Health, employment, and economic change, 1973-2009: repeated cross sectional study

Minton, J. W. , Pickett, K. E. and Dorling, D. (2012) Health, employment, and economic change, 1973-2009: repeated cross sectional study. British Medical Journal, 2012(344), e2316. (doi: 10.1136/bmj.e2316)

90427.pdf - Published Version
Available under License Creative Commons Attribution Non-commercial.



Objective To see whether adverse relations between social class, health, and economic activity, observed between 1973 and 1993 and previously identified in a 1996 BMJ paper, were still apparent between 1994 and 2009 despite improvements in the general economic climate and overall population health.<p></p> Design Replication of repeated cross sectional analysis from the original paper, using the same source (the General Household Survey) and occupation coding scheme, but extended from the period 1973-93 to 1973-2009, and including women as well as men.<p></p> Subjects Men and women aged 20-59 years in each annual survey between 1973 and 2009.<p></p> Main outcome measures Change over time in class specific rates of employment, unemployment, and economic inactivity within subgroups of respondents.<p></p> Results Overall employment rates have decreased for men of working age while increasing for working age women. For men in particular, the gradient of these changes seems to depend on occupational group. Over 37 years, the differences in occupational group specific economic inactivity and employment rates between people reporting and those not reporting a limiting long term illness has increased substantially.<p></p> Conclusion Between 1973 and 2009, the relation between good health and securing and sustaining employment has strengthened for both men and women. For men, this has been due to employment rates decreasing and economic inactivity rates increasing among men with poor health. For women, this has largely been due to a general trend of increased employment and reduced economic inactivity occurring among healthier women but not in women of poorer health. Some evidence suggests that, since 2005, the relation between health, employment, and economic inactivity for women in the top two occupational groups has become more like that for men, with poor health becoming associated with reducing employment rates.<p></p>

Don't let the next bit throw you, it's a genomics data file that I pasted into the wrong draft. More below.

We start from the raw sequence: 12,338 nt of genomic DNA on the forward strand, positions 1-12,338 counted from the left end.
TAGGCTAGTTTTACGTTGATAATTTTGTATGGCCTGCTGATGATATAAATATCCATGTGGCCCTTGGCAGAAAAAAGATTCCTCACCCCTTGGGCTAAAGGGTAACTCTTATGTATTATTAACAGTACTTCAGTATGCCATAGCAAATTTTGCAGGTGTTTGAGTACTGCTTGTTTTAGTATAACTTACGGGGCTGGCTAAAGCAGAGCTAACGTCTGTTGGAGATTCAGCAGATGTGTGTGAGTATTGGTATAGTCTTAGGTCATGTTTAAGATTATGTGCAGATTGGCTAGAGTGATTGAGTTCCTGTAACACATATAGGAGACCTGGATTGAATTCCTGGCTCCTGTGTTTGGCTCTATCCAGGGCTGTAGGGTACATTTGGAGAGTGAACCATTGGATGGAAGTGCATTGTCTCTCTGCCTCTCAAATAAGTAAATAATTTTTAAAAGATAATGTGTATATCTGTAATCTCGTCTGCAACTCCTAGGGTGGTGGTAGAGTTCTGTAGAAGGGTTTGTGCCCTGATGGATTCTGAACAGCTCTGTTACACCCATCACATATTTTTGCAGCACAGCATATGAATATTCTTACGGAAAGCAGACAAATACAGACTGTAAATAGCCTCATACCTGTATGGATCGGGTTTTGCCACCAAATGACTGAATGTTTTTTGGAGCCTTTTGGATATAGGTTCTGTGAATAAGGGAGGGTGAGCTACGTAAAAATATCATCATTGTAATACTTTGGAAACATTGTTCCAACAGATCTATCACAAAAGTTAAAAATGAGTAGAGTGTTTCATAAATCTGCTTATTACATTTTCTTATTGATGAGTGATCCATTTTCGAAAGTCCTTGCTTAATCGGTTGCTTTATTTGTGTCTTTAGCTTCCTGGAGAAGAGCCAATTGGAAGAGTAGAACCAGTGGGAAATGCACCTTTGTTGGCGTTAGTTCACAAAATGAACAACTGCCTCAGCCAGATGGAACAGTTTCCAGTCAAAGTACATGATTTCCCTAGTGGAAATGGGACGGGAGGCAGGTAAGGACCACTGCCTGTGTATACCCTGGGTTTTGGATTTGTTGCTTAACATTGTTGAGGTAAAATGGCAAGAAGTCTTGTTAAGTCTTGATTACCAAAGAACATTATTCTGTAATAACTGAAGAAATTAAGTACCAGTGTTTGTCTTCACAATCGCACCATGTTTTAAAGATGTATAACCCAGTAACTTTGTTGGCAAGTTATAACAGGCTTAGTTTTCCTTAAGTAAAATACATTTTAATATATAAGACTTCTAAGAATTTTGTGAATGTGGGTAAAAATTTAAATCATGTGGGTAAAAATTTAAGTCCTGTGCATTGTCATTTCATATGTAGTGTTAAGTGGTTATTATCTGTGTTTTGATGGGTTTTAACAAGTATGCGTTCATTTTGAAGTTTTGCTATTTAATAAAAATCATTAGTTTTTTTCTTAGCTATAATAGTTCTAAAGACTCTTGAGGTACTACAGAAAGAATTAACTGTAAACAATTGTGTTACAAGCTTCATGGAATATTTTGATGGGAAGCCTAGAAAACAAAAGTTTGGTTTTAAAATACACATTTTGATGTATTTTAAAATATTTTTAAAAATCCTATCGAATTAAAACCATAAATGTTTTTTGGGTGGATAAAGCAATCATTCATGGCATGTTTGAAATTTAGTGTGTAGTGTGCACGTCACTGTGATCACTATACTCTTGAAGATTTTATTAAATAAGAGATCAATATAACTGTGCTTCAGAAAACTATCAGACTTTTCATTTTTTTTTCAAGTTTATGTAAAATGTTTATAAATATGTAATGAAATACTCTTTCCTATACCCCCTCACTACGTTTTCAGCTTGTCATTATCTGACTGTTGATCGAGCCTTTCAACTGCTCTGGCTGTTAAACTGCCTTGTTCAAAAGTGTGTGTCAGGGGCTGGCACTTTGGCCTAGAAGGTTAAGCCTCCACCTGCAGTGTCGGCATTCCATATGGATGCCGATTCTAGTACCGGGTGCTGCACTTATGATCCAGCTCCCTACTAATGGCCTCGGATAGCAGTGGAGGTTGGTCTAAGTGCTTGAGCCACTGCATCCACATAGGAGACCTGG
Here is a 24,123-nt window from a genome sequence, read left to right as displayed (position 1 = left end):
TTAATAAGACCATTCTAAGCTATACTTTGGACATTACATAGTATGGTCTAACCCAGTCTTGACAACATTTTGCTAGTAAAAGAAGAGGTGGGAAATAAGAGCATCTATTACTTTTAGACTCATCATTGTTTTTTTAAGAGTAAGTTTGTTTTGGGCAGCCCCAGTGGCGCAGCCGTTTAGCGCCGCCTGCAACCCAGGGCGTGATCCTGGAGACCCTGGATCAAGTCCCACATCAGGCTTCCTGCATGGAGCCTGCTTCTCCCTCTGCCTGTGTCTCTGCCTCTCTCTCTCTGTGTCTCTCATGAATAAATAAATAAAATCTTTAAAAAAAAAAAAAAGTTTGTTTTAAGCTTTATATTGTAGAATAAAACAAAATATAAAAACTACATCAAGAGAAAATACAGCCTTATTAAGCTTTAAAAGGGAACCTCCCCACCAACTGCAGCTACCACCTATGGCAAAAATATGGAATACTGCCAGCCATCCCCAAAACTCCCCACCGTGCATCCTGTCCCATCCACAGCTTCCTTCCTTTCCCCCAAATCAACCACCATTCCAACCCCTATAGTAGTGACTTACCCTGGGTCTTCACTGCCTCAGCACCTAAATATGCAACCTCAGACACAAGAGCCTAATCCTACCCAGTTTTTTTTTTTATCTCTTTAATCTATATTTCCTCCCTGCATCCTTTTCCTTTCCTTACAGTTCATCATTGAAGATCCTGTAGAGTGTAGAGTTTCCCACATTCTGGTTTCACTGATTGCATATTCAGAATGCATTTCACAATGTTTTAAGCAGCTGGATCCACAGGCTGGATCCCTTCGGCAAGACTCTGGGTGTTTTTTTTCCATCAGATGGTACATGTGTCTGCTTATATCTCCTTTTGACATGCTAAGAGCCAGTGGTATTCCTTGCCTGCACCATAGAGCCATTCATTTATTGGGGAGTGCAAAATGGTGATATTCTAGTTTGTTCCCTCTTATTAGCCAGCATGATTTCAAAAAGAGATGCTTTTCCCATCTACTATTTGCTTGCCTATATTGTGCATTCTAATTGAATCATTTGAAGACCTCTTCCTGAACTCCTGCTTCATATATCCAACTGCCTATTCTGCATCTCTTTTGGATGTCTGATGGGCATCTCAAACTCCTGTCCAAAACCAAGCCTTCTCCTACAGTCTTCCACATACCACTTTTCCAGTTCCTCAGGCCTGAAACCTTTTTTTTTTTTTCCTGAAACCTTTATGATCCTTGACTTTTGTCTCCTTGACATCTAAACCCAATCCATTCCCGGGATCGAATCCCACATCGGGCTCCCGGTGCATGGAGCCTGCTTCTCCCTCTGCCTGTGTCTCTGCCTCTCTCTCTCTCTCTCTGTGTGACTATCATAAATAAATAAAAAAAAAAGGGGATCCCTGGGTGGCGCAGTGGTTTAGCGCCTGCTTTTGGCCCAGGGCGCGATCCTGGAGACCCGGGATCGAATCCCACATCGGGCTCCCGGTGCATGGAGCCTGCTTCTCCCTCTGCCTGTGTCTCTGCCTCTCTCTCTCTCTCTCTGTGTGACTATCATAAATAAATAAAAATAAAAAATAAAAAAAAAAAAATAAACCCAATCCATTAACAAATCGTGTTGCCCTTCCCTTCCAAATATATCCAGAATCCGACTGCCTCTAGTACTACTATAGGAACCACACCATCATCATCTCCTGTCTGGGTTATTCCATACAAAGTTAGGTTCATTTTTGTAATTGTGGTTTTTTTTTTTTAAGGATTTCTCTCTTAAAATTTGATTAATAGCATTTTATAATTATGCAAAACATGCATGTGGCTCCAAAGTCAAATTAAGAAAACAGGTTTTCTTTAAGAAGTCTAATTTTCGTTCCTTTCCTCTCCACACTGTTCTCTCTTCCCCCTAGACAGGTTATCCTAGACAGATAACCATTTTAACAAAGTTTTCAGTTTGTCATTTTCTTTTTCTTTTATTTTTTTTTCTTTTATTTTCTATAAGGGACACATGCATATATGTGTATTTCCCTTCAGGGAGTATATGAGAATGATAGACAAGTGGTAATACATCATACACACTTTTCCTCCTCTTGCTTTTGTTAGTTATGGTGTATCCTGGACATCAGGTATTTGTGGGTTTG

Item Type:Articles
Glasgow Author(s) Enlighten ID:Minton, Dr Jonathan
Authors: Minton, J. W., Pickett, K. E., and Dorling, D.
Subjects:H Social Sciences > H Social Sciences (General)
H Social Sciences > HA Statistics
H Social Sciences > HM Sociology
H Social Sciences > HV Social pathology. Social and public welfare
College/School:College of Social Sciences > School of Social and Political Sciences > Urban Studies
Journal Name:British Medical Journal
Journal Abbr.:BMJ
Publisher:BMJ Publishing Group
ISSN (Online):1756-1833
Copyright Holders:Copyright © 2012 The Authors
First Published:First published in BMJ 2012(344):e2316
Publisher Policy:Reproduced under a Creative Commons License

University Staff: Request a correction | Enlighten Editors: Update this record